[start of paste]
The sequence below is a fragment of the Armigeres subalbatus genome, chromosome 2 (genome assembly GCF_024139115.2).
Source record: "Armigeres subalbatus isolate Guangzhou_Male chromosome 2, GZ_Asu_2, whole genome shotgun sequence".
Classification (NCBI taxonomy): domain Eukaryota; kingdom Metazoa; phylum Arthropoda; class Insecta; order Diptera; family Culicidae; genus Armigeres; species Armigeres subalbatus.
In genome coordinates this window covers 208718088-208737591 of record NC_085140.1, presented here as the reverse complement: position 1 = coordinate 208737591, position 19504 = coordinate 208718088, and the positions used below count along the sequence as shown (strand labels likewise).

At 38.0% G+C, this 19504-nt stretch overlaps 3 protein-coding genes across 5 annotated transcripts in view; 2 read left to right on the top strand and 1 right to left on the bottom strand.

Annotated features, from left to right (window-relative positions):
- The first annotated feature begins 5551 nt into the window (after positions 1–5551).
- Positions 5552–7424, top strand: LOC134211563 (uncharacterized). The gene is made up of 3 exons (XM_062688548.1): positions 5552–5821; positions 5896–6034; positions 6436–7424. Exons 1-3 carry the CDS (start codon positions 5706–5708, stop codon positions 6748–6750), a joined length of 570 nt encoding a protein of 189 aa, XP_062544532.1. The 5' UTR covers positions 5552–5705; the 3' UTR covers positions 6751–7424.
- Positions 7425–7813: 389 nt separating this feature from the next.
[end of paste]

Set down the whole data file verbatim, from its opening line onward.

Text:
The sequence below is a fragment of the Armigeres subalbatus genome, chromosome 2 (genome assembly GCF_024139115.2).
Source record: "Armigeres subalbatus isolate Guangzhou_Male chromosome 2, GZ_Asu_2, whole genome shotgun sequence".
Classification (NCBI taxonomy): domain Eukaryota; kingdom Metazoa; phylum Arthropoda; class Insecta; order Diptera; family Culicidae; genus Armigeres; species Armigeres subalbatus.
In genome coordinates this window covers 208718088-208737591 of record NC_085140.1, presented here as the reverse complement: position 1 = coordinate 208737591, position 19504 = coordinate 208718088, and the positions used below count along the sequence as shown (strand labels likewise).

At 38.0% G+C, this 19504-nt stretch overlaps 3 protein-coding genes across 5 annotated transcripts in view; 2 read left to right on the top strand and 1 right to left on the bottom strand.

Annotated features, from left to right (window-relative positions):
- The first annotated feature begins 5551 nt into the window (after positions 1–5551).
- Positions 5552–7424, top strand: LOC134211563 (uncharacterized). The gene is made up of 3 exons (XM_062688548.1): positions 5552–5821; positions 5896–6034; positions 6436–7424. Exons 1-3 carry the CDS (start codon positions 5706–5708, stop codon positions 6748–6750), a joined length of 570 nt encoding a protein of 189 aa, XP_062544532.1. The 5' UTR covers positions 5552–5705; the 3' UTR covers positions 6751–7424.
- Positions 7425–7813: 389 nt separating this feature from the next.